Wednesday, May 13, 2009

Hominids - Robert J. Sawyer

2002; 413 pages. Genres : Mostly sci-fi (parallel universes), but it drifts a bit. Awards : 2003 Hugo Award. First book in the "Neanderthal Parallax" trilogy. Books 2 and 3 are titled "Humans" and "Hybrids". Byron's review of Humans is here. Overall rating : C.
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Physicist Ponter Boddit's quantum computer project goes awry, transporting him into a parallel universe where incredibly, the slow-witted and long-extinct gliksins still exist. They seem equally amazed to see him, since he's a Neanderthal. And the primitive gliksins are ...well... us.
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What's To Like...
Hominids examines what would've happened if we Cro-Magnons had died out, and the Neanderthals became the dominant species of man. He's the first author to portray them as evolving into a race every bit as intelligent and advanced as us. Previous novels, such as Auel's Clan Of The Cave Bear and Crichton's Eaters Of The Dead, invariably present them as brutes. Gifted brutes, perhaps. But brutes nonetheless.
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Sawyer does a nice job of fleshing out the modern Neanderthal world. Homes have mossy floors; woolly mammoths still roam the countryside, and the Neanderthals haven't discovered the splitting of the atom. Their world isn't utopian - they have a flawed judicial system, and believe that the best deterrent to crime is to monitor every person 24/7. They have pet wolves, and the hominid population size is kept in check by unwavering adherence to the rhythm method that would bring tears to the Pope's eyes.
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OTOH...
The book really drags when Sawyer steers it away from sci-fi. There is a tepid romance thread that runs throughout the book, as "our" Mary Vaughan interacts with Ponter. The romance is still in the "wishful" stage at the end of the book, but it isn't hard to see where its going, given the title of the third book in this series.
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Even worse is Sawyer's "preachiness", which is Byron addresses nicely in his review. The lectures about the Big Bang Theory, the existence of God, our faux pas of allowing all sorts of animals to become extinct, etc. are frankly boring and ill-fitting.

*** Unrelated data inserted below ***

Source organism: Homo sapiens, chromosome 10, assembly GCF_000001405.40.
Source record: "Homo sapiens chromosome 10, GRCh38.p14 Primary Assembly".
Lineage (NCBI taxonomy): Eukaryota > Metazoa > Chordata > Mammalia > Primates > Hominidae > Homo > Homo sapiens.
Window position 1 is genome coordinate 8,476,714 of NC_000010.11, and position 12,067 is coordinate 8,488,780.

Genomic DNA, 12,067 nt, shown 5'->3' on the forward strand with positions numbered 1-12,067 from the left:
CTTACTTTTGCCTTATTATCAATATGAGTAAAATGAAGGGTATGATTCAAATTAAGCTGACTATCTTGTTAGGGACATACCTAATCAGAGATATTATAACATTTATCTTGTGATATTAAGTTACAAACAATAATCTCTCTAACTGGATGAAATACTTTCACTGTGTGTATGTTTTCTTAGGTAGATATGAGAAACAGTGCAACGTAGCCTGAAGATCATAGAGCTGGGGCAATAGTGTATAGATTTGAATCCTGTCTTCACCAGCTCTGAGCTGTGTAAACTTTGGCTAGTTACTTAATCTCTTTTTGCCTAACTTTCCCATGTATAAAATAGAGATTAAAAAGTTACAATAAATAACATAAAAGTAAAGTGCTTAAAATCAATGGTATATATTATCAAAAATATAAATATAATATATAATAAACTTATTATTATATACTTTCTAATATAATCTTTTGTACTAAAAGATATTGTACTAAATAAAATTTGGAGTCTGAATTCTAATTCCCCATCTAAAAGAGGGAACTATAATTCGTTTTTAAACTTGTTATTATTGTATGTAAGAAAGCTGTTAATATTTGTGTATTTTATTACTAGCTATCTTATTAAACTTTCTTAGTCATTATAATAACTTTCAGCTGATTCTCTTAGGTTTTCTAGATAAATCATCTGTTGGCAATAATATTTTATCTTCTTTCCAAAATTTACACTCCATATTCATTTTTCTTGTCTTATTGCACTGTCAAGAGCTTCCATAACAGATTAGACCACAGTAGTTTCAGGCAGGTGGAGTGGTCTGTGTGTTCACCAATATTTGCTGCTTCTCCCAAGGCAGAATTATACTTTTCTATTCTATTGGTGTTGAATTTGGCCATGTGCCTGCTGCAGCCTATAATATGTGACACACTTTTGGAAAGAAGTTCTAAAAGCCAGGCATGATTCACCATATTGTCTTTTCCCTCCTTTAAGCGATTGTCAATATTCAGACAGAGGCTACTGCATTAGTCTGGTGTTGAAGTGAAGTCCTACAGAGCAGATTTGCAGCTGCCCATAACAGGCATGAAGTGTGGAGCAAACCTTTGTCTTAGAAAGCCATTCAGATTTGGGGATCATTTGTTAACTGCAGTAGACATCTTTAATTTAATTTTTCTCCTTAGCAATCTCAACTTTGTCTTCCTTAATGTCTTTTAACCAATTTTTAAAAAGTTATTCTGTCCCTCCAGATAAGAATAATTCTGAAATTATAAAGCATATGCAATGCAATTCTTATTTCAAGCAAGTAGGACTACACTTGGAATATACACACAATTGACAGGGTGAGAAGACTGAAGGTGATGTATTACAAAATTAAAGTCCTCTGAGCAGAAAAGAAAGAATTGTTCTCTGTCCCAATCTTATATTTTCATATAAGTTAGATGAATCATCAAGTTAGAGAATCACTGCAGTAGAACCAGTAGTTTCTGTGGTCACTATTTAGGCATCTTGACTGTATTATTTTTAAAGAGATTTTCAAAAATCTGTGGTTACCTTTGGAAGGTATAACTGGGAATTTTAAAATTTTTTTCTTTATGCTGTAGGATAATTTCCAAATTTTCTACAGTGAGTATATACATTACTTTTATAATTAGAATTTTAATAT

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Worst of all is Sawyer's pre-occupation, bordering on obsession, with anything to do with reproductive organs. There is a graphic and gratuitous step-by-step rape at the beginning which is unnecessary and without any redeeming value. Crime in Neanderthal-land is punishable by family castration. Time is measured by a synchronized, world-wide menstrual cycle. I cringe to think of what similar surprises await the reader in the next two books.
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I go, Hugo, we all go for Hominids...
For all its minuses, I still enjoyed the story. I just kinda tuned the philosophical blather out, and tiptoed through the gratuitous scenes as quickly as possible. The Alt-Universe portions of the book are excellent. Alas, Byron's review of Humans indicates Sawyer isn't finished telling me his opinions on everything in life, so I doubt I'll read the rest of the trilogy. We'll give Hominids a "C", and wistfully muse on how good it could've been if the author had taken a cold shower and put his philosophy discourses in a different book .
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P.S. Note to Robert Sawyer. On page 353, one of the characters wants to stink-out a building. You rightfully have her reject Hydrogen Sulfide (H2S) because it might kill everyone. Unfortunately, you therefore have her choose Ammonium Sulfide (ASD). Very, very bad move. ASD is nearly as toxic as H2S. I should know. My company produces ASD. Substituting ASD for H2S is about the same as getting shot by a 18-man firing squad instead of a 20-man one. In spite of the decrease in lethality, you're still gonna end up quite dead.

10 comments:

Amanda said...

I loved your P.S. on this. It's always interesting when a book comes across your field of study.

Amanda said...

Oh, and your TMI label cracked me up. I can't believe we didn't introduce it prior to now. :D

hamilcar barca said...

how do i change the book count?

hamilcar barca said...

found it !!

hamilcar barca said...

heh. i think i'm going to have fun with the "labels" option.
:-)

Julie said...

I liked what you said here:

"...wistfully muse on how good it could've been if the author had taken a cold shower and put his philosophy discourses in a different book."

Great stuff and a very informative review!

Amanda said...

Glad you found it, Terry. Sorry, I was already off to bed when you asked.

Christina said...

This sounds like an interesting premise, but not a book I would read. I do look forward to your reviews of the other books, provided you decide to read them.

Lula O said...

I would probably enjoy the science angle, but that's about it. Too bad. You must be a chemist? I should've known. You analytical types are sooo picky about things like "facts"..;P

hamilcar barca said...

i'd let it ride, except that my nightmare is some high school kid reading Hominids, picking up the idea of making a stink-bomb,and accidentally killing someone.